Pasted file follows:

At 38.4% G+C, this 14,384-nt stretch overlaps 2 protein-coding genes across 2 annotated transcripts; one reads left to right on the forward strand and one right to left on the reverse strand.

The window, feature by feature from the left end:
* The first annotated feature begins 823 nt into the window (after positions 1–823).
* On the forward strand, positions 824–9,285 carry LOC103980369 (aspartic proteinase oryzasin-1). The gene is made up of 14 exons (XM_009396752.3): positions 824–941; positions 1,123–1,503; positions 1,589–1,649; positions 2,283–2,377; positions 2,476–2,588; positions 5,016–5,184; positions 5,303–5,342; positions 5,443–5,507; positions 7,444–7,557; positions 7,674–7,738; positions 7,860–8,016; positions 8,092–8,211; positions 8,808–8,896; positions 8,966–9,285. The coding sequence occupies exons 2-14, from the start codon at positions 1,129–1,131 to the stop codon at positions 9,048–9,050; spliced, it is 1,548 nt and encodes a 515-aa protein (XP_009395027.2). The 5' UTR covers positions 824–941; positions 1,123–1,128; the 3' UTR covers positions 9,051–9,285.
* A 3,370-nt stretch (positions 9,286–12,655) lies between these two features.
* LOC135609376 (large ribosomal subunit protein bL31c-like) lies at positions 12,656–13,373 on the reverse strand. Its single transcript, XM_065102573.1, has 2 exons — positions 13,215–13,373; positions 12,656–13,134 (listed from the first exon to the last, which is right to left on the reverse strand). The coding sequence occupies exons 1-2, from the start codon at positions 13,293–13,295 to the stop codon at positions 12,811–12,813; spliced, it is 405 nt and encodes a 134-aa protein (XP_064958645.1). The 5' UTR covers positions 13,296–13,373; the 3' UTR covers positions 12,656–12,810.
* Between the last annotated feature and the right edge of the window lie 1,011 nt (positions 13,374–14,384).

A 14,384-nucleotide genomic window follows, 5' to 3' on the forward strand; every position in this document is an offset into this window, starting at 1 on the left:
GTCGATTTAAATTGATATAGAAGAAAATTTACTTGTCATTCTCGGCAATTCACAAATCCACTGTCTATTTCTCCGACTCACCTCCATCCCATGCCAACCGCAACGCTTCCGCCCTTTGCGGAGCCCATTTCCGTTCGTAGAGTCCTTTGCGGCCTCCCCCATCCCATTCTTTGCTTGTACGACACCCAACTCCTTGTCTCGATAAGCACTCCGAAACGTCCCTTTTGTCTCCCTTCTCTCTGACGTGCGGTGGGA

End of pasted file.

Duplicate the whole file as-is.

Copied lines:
At 38.4% G+C, this 14,384-nt stretch overlaps 2 protein-coding genes across 2 annotated transcripts; one reads left to right on the forward strand and one right to left on the reverse strand.

The window, feature by feature from the left end:
* The first annotated feature begins 823 nt into the window (after positions 1–823).
* On the forward strand, positions 824–9,285 carry LOC103980369 (aspartic proteinase oryzasin-1). The gene is made up of 14 exons (XM_009396752.3): positions 824–941; positions 1,123–1,503; positions 1,589–1,649; positions 2,283–2,377; positions 2,476–2,588; positions 5,016–5,184; positions 5,303–5,342; positions 5,443–5,507; positions 7,444–7,557; positions 7,674–7,738; positions 7,860–8,016; positions 8,092–8,211; positions 8,808–8,896; positions 8,966–9,285. The coding sequence occupies exons 2-14, from the start codon at positions 1,129–1,131 to the stop codon at positions 9,048–9,050; spliced, it is 1,548 nt and encodes a 515-aa protein (XP_009395027.2). The 5' UTR covers positions 824–941; positions 1,123–1,128; the 3' UTR covers positions 9,051–9,285.
* A 3,370-nt stretch (positions 9,286–12,655) lies between these two features.
* LOC135609376 (large ribosomal subunit protein bL31c-like) lies at positions 12,656–13,373 on the reverse strand. Its single transcript, XM_065102573.1, has 2 exons — positions 13,215–13,373; positions 12,656–13,134 (listed from the first exon to the last, which is right to left on the reverse strand). The coding sequence occupies exons 1-2, from the start codon at positions 13,293–13,295 to the stop codon at positions 12,811–12,813; spliced, it is 405 nt and encodes a 134-aa protein (XP_064958645.1). The 5' UTR covers positions 13,296–13,373; the 3' UTR covers positions 12,656–12,810.
* Between the last annotated feature and the right edge of the window lie 1,011 nt (positions 13,374–14,384).

A 14,384-nucleotide genomic window follows, 5' to 3' on the forward strand; every position in this document is an offset into this window, starting at 1 on the left:
GTCGATTTAAATTGATATAGAAGAAAATTTACTTGTCATTCTCGGCAATTCACAAATCCACTGTCTATTTCTCCGACTCACCTCCATCCCATGCCAACCGCAACGCTTCCGCCCTTTGCGGAGCCCATTTCCGTTCGTAGAGTCCTTTGCGGCCTCCCCCATCCCATTCTTTGCTTGTACGACACCCAACTCCTTGTCTCGATAAGCACTCCGAAACGTCCCTTTTGTCTCCCTTCTCTCTGACGTGCGGTGGGA